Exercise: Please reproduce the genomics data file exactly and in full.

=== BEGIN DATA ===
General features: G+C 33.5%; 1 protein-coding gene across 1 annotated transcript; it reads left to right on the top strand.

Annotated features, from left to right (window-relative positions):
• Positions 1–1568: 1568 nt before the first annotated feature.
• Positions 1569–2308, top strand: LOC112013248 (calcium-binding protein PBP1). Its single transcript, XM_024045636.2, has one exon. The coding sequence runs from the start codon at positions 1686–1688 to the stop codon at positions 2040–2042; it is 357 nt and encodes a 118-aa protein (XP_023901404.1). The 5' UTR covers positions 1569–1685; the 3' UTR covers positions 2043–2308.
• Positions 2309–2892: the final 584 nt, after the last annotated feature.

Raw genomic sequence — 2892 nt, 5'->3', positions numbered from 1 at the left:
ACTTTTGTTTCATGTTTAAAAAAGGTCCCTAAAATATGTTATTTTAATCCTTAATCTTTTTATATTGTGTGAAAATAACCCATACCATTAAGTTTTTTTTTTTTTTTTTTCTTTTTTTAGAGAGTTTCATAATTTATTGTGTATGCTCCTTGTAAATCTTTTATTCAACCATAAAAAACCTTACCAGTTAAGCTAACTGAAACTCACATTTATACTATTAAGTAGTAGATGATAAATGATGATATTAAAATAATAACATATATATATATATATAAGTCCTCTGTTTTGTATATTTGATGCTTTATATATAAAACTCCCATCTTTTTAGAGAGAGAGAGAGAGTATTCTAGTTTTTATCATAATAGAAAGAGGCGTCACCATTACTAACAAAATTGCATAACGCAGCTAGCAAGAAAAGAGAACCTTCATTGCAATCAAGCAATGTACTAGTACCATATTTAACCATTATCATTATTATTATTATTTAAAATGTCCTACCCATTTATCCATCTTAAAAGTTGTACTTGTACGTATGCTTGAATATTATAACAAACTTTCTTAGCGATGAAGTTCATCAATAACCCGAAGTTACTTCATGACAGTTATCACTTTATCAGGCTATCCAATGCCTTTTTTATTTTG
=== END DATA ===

General features: G+C 33.5%; 1 protein-coding gene across 1 annotated transcript; it reads left to right on the top strand.

Annotated features, from left to right (window-relative positions):
• Positions 1–1568: 1568 nt before the first annotated feature.
• Positions 1569–2308, top strand: LOC112013248 (calcium-binding protein PBP1). Its single transcript, XM_024045636.2, has one exon. The coding sequence runs from the start codon at positions 1686–1688 to the stop codon at positions 2040–2042; it is 357 nt and encodes a 118-aa protein (XP_023901404.1). The 5' UTR covers positions 1569–1685; the 3' UTR covers positions 2043–2308.
• Positions 2309–2892: the final 584 nt, after the last annotated feature.

Raw genomic sequence — 2892 nt, 5'->3', positions numbered from 1 at the left:
ACTTTTGTTTCATGTTTAAAAAAGGTCCCTAAAATATGTTATTTTAATCCTTAATCTTTTTATATTGTGTGAAAATAACCCATACCATTAAGTTTTTTTTTTTTTTTTTTCTTTTTTTAGAGAGTTTCATAATTTATTGTGTATGCTCCTTGTAAATCTTTTATTCAACCATAAAAAACCTTACCAGTTAAGCTAACTGAAACTCACATTTATACTATTAAGTAGTAGATGATAAATGATGATATTAAAATAATAACATATATATATATATATAAGTCCTCTGTTTTGTATATTTGATGCTTTATATATAAAACTCCCATCTTTTTAGAGAGAGAGAGAGAGTATTCTAGTTTTTATCATAATAGAAAGAGGCGTCACCATTACTAACAAAATTGCATAACGCAGCTAGCAAGAAAAGAGAACCTTCATTGCAATCAAGCAATGTACTAGTACCATATTTAACCATTATCATTATTATTATTATTTAAAATGTCCTACCCATTTATCCATCTTAAAAGTTGTACTTGTACGTATGCTTGAATATTATAACAAACTTTCTTAGCGATGAAGTTCATCAATAACCCGAAGTTACTTCATGACAGTTATCACTTTATCAGGCTATCCAATGCCTTTTTTATTTTG